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United States of America v. Ralph Inzunza

April 19, 2012

UNITED STATES OF AMERICA,
PLAINTIFF,
v.
RALPH INZUNZA,
DEFENDANT.



ORDER DENYING MOTION BROUGHT PURSUANT TO 28 U.S.C. §2255; DENYING CERTIFICATE OF APPEALABILITY

Following a jury trial, on July 18, 2005 Defendant Ralph Inzunza ("Defendant") was convicted of one count of conspiracy to commit honest services wire fraud in violation of 18 U.S.C. §371, nine counts of honest services wire fraud in violation of 18 U.S.C. §§1343 and 1346, and three counts of extortion in violation of the Hobbs Act, 18 U.S.C. §§1951-1952. The background and previous legal arguments of the parties have been extensively addressed by this court and the Ninth Circuit. Because the parties are familiar with those orders, the court incorporates its previous orders (Ct. Dkts. 97, 209, 294, 295, 296, 551, 647) and those of the Ninth Circuit United States v. Inzunza, 580 F.2d 894 (9th Cir. 2009), opinion amended on den. of reh. en banc, 638 F.3d 1006 (9th Cir. 2011).

Defendant moves to set aside, modify, or correct his sentence pursuant to 28 U.S.C. §2255 (the "Motion"). Defendant argues that his constitutional rights were violated when the court failed to compel immunity for co-defendant Lance Malone. He also argues that the court should reconsider and reduce his 21 month custodial sentence. The Government opposes the Motion.

Pursuant to Local Rule 7.1(d)(1), the court finds this matter appropriate for decision without oral argument. For the reasons set forth below, the court denies the Motion in its entirety and denies a certificate of appealability pursuant to 28 U.S.C. §2253.

DISCUSSION

Procedural Default

The court concludes that the claims raised are procedurally defaulted. Claims that could have been raised on appeal, but were not, are procedurally defaulted. Bousley v. United States, 523 U.S. 614, 621-22 (1998) (habeas review is an extraordinary remedy and will not be allowed to substitute for an appeal). A review of the record reveals that Defendant did not raise his claims on appeal with sufficient clarity to avoid procedural default.

The primary argument raised by Defendant in his Motion is that the failure to grant immunity to Malone so distorted the fact-finding process as to violate his due process rights to a fundamentally fair trial. See United States v. Straub, 538 F.3d 1147 (9th cir. 2008); United States v. Wilkes, 662 F.3d 524 (9th Cir. 2011); Williams v. Woodford, 384 F.3d 567 (9th Cir. 2004). Defendant refers to pages 42-53 of his opening brief, (Reply Exh. A), to support his argument. However, the referred-to section of the brief addresses the alleged use of perjured testimony (Galardi's testimony concerning a $10,000 cash payment to the councilmen) and is entitled:

A NEW TRIAL IS REQUIRED UNDER BOWIE AND MORRIS BECAUSE THE GOVERNMENT WAS COMPLICIT IN THE SUSPECTED PERJURY OF ITS STAR COOPERATING WITNESS The brief then focuses its argument on perjury-related issues. The use of perjured testimony under Bowie is not the issue raised by Defendant in the present Motion.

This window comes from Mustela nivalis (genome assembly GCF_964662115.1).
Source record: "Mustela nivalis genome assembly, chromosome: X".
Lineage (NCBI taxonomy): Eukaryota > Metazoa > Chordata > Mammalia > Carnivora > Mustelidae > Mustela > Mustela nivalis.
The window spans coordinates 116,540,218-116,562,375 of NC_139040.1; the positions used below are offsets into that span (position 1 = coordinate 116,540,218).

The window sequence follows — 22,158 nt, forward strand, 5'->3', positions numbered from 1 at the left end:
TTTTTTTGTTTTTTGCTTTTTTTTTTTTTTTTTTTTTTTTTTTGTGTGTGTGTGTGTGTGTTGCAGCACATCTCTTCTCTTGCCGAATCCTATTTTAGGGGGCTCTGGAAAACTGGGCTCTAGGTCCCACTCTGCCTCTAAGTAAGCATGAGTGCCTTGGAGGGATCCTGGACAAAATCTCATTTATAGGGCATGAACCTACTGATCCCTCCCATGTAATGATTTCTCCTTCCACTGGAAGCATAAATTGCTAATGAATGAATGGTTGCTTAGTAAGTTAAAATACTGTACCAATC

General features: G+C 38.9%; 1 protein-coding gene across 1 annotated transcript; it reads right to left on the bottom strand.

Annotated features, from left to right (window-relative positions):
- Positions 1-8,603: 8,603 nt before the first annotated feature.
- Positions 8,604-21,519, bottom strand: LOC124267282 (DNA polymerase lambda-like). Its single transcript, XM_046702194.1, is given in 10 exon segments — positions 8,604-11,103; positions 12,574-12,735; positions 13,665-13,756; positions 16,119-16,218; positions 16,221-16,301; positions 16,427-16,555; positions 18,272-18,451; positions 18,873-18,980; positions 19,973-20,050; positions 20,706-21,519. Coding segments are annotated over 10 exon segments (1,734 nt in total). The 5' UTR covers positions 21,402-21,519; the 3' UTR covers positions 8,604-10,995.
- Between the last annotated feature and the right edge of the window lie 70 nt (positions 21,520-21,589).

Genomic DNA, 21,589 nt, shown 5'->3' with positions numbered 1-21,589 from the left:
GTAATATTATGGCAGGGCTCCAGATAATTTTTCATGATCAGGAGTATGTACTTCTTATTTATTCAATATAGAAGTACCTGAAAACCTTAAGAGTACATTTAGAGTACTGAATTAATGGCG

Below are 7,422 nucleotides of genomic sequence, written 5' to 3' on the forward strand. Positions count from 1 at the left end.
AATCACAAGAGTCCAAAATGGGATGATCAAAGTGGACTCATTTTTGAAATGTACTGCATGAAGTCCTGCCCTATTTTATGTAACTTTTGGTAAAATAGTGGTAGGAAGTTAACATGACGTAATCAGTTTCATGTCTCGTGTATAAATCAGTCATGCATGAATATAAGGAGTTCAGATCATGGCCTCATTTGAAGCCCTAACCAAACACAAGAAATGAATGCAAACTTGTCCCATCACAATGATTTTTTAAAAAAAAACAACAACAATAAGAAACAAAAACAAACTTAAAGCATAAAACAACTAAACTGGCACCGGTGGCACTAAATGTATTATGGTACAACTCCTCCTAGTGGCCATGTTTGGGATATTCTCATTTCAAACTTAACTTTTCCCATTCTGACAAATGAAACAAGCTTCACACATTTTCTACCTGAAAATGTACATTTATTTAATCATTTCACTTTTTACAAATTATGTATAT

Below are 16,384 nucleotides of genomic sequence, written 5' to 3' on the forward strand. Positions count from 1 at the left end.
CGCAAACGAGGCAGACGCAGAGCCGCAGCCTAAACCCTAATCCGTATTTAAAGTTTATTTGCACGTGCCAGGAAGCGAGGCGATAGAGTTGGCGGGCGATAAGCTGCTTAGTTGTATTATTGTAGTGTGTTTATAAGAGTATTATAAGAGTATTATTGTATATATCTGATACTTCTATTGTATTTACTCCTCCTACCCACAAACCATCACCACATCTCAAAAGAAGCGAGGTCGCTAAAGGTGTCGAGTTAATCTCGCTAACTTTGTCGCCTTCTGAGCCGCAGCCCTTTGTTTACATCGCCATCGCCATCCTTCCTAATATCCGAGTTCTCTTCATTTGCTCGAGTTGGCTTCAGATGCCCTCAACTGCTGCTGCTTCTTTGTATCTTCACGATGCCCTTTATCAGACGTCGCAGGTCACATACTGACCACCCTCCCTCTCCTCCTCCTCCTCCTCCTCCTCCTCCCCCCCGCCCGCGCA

The court notes, in connection with Defendant's motion to sever, that he argued that Malone would provide exculpatory evidence at his trial. (Ct. Dkt. 309). In a declaration, Malone indicated that he would provide such testimony provided that his trial was severed from Defendant's trial, Inzunza was tried first, and Malone received use immunity for his testimony. Unless these conditions were met, Malone indicated that he would invoke his Fifth Amendment right not to testify. (Id.; Exh. A). Further, at the time of oral argument on the motion to sever, Defendant represented that "if the severance were granted, we would have to move this Court for use immunity for Mr. Malone; I know the Government would not make that motion, but it is something we could do." (Hrg. On Mot., 4/20/05, TR at 96-97). Accordingly, Defendant was aware that he could move to compel use immunity to obtain Malone's testimony. Following trial, Defendant did not raise the issue of immunity in his motion for acquittal and for new trial, (Ct. Dkt. 495), or on appeal. (Reply Exh. A).

In sum, the failure to fairly present the immunity issue in his direct appeal to the Ninth Circuit prevents this court from considering the issues presented unless Defendant establishes that cause and prejudice exists to excuse the procedural default. See Murray v. Carrier, 477 U.S. 478, 485 (1986).

Cause

Cause may be established by showing a claim is "so novel that its legal basis [wa]s not reasonably available to counsel." Reed v. Ross, 468 U.S. 1, 16 (1984). Defendant fails to meet this burden. The issue of compelled use immunity is not a novel one. As noted in Straub, the Ninth Circuit framed the issue of compelled use immunity in the following manner:

This case requires us to clarify the standard by which we determine when a district court must compel the prosecution to grant use immunity, as most recently stated in Williams v. Woodford, 384 F.3d 567 (9th Cir. 2004). 538 F.3d at 1148. As Williams set forth a legal basis for compelled use immunity in 2004, such a legal basis was available to Defendant prior to the trial ...


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